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Patient Frame

by Steven Heighton

Patient Frame is Kingston-based poet, fiction writer, and essayist Steven Heighton’s fifth collection of poems. As readers of his work have come to expect, this book has tremendous range, covering subjects both personal and political, and employing forms as diverse as elegy, ballad, haiku, sonnet, and dramatic monologue. As in his previous collection, The Address Book, Heighton also appends a section of excellent “Approximations” – more or less loose translations of poems by other poets.

The historical and political poems in the book – especially “You Know Who You Are” (an angry address to a pedophilic cleric) – are impressive, but the ones that linger longest tend to be those that stick closer to home. Particularly moving are “Outram Lake” (an elegy that pays homage, both in content and style, to the late poet Richard Outram); “Home Movies, 8 mm” (included in Tightrope Books’ Best Canadian Poetry 2009 anthology); “Herself, Revised” (a poem about reading to a daughter who is quickly outgrowing being read to); and “On a Change of Address Card Sent a Few Weeks Before You Died” (an elegy for an aunt).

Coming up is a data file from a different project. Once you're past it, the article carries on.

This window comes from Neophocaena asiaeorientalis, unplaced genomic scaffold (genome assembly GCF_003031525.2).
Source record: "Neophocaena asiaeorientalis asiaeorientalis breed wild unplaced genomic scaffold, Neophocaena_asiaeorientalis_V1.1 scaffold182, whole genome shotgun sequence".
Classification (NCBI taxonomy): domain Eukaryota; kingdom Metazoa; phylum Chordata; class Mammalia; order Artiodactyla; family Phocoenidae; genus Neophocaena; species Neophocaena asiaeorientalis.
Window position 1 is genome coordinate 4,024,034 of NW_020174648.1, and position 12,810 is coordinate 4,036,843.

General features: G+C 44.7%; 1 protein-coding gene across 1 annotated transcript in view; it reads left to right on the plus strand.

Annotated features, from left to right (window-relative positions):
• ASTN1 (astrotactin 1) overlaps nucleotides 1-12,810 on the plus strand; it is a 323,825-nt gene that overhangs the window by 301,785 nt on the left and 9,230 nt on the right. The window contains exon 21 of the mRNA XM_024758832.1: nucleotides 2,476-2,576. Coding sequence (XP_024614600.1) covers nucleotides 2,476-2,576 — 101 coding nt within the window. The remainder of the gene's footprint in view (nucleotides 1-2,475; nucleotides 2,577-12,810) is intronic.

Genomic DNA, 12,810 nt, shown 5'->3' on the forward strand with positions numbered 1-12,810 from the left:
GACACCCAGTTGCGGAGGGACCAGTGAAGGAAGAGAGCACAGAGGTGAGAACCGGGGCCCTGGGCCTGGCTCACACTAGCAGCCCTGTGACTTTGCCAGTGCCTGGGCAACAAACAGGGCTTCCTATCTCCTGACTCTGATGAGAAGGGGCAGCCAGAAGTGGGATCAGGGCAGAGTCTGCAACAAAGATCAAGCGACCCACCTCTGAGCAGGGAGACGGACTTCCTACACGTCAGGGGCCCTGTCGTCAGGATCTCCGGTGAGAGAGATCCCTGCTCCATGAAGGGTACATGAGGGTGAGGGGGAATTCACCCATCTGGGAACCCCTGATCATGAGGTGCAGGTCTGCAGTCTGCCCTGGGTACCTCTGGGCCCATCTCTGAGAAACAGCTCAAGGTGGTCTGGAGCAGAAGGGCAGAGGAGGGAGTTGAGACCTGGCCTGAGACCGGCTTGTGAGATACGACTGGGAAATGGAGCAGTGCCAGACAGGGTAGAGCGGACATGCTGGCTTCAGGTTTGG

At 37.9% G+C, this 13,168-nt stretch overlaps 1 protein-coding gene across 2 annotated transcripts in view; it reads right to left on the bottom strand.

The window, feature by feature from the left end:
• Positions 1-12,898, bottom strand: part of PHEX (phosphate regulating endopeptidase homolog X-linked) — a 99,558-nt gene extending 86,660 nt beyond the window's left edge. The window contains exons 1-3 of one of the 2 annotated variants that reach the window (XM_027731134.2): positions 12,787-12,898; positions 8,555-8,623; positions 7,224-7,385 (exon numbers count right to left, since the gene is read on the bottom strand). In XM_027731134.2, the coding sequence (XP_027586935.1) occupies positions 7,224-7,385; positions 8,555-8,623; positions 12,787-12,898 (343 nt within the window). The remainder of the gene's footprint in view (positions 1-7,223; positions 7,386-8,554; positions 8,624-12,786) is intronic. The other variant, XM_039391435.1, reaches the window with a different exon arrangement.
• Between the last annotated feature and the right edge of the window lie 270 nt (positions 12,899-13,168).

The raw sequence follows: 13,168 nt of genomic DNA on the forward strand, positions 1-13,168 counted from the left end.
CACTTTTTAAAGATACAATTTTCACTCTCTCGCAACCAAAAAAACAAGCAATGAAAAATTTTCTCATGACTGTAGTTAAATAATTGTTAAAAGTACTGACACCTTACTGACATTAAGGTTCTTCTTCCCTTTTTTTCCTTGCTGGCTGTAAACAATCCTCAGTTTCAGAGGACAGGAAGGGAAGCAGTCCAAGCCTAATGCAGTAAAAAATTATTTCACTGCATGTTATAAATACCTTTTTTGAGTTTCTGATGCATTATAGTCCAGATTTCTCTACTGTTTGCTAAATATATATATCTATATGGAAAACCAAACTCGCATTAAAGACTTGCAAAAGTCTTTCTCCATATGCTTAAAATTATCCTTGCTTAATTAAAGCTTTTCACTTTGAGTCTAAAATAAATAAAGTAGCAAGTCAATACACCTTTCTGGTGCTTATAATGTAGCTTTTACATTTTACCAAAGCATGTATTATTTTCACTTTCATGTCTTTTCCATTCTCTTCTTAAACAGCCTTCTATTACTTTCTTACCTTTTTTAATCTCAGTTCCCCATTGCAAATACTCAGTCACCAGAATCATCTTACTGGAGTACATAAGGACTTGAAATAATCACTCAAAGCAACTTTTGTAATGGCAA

Heighton’s prosody ranges from the formal to the free, but mostly roams the fertile middle ground of what Paul Verlaine called vers libéré (freed-up verse). Rarely does Heighton constrain himself to a single metre or full rhyme. With the exception of a few Asian-inspired imagistic poems, his aesthetic inclines toward the baroque: “solace that forms / and soars from the grooves and nerves / of this forked, frail sack of bones, briefly marrowed with music.” The hazard of this maximalist tendency has always been the inclusion of the odd purple patch, and Patient Frame succumbs to this: “Still in the Agent // Orange skies, your archangelic contrail lingers.” Such passages, however, are minor flaws in a very good collection.